I didn't realize that. But if you're eating unkosher food that prepared kosher for passover aren't you still doing wrong?

WhiskeyTangoFoxtrot (unclejessjess), Monday, 17 April 2006 02:22 (sixteen years ago) link

You're right, it's a bit nonsensical. Over the weekend, I was at a family dinner (a mix of Jews and non-Jews) and there was a shrimp platter. Normally, I would eat shrimp but on this occasion I didn't because it's Passover. Depending on how you want to look at, this makes perfect sense or absolutely no sense.

Yes, I followed the rules of Passover (no shrimp during Passover, or any other time of the year for that matter) but I wasn't consistent with my usual habits (I like shrimp). If the shrimp had been breaded, it would have been a different story. OTOH, I don't buy kosher meat so you could argue that the chicken I ate tonight is just as unkosher as the shrimp I passed up over the weekend.

NoTimeBeforeTime (Barry Bruner), Monday, 17 April 2006 04:17 (sixteen years ago) link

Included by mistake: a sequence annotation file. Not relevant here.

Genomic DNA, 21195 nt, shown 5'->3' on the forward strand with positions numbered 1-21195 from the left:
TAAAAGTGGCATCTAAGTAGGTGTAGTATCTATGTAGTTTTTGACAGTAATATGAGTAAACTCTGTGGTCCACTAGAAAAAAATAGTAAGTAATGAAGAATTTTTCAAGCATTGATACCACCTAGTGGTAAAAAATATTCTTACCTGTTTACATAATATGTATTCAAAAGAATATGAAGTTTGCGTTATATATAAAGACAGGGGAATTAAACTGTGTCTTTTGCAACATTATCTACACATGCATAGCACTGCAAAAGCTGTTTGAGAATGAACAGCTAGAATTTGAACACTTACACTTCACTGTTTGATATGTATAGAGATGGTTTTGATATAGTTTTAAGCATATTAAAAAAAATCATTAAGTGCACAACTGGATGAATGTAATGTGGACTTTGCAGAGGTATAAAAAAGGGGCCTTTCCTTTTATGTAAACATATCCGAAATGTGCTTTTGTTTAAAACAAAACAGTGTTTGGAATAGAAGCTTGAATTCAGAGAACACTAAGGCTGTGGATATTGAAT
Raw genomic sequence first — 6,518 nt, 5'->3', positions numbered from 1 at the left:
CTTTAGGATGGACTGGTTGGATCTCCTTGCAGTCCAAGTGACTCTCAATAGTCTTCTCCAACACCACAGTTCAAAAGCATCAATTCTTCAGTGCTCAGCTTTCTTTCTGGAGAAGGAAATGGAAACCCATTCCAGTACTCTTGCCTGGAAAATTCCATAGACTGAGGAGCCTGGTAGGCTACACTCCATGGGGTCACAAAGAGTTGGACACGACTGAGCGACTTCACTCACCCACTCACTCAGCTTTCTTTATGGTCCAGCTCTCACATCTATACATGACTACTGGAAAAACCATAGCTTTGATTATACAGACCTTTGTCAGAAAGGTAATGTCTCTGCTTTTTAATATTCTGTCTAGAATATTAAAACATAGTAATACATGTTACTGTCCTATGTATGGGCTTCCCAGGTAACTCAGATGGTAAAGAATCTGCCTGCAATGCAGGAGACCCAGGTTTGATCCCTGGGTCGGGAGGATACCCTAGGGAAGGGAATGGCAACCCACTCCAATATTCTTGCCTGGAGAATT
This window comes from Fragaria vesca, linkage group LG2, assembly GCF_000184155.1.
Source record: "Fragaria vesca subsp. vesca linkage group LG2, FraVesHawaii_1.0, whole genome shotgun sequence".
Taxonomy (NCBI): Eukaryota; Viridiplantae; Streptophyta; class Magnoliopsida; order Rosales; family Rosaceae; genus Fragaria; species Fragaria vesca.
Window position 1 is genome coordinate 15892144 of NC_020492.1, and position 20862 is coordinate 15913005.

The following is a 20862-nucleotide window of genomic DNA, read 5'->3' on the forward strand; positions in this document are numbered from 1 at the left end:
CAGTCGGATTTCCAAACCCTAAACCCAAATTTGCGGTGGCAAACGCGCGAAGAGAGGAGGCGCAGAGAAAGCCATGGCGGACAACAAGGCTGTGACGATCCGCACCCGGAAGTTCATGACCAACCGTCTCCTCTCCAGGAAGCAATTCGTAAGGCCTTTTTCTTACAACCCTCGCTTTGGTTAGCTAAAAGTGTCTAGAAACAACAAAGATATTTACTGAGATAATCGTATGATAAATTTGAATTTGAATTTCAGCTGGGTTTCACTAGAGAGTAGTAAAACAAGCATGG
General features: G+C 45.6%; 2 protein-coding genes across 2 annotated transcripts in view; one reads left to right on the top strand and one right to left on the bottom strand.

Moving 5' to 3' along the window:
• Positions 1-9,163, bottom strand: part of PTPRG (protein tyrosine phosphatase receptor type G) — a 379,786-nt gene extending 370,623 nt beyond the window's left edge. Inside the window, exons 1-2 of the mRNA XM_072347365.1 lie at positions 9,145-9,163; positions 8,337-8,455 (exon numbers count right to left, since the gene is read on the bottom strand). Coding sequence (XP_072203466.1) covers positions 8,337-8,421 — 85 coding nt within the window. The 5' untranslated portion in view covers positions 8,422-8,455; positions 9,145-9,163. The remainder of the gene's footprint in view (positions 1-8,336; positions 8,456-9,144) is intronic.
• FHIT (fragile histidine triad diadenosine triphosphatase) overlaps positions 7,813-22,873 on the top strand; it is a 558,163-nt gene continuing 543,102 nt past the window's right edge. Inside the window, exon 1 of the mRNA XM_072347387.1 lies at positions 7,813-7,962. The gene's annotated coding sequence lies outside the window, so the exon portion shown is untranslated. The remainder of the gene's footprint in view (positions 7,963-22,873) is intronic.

I didn't realize that. But if you're eating unkosher food that prepared kosher for passover aren't you still doing wrong?

most jews in america don't keep kosher. but passover is a religious holiday and a lot of jewish people want to do something ceremonial to keep those ties to their roots. so they do the "kosher for passover" thing and fast on yom kippur and go on with their lives. i don't think it's particularly hypocritical. it's about having a couple of days out of the year where you recognize those old-world traditions.

the enduring pueblo (Jody Beth Rosen), Monday, 17 April 2006 05:16 (sixteen years ago) link

really, we're not like catholics. we don't believe we're gonna get sent to hell if we don't kosher up for the holidays. ;-)

the enduring pueblo (Jody Beth Rosen), Monday, 17 April 2006 05:19 (sixteen years ago) link

you talk about jews and americans

RJG (RJG), Monday, 17 April 2006 09:39 (sixteen years ago) link

and food

RJG (RJG), Monday, 17 April 2006 09:41 (sixteen years ago) link

RJG otm haha

AaronK (AaronK), Monday, 17 April 2006 10:48 (sixteen years ago) link

omg jbr talking about jewish-americans on a thread about passover TOTALLY UNCALLED FOR

the enduring pueblo (Jody Beth Rosen), Monday, 17 April 2006 20:14 (sixteen years ago) link

rgj, what do you talk about, besides your disapproval of other people?

the enduring pueblo (Jody Beth Rosen), Monday, 17 April 2006 20:15 (sixteen years ago) link

I think that that is a bit of a silly question

RJG (RJG), Monday, 17 April 2006 20:22 (sixteen years ago) link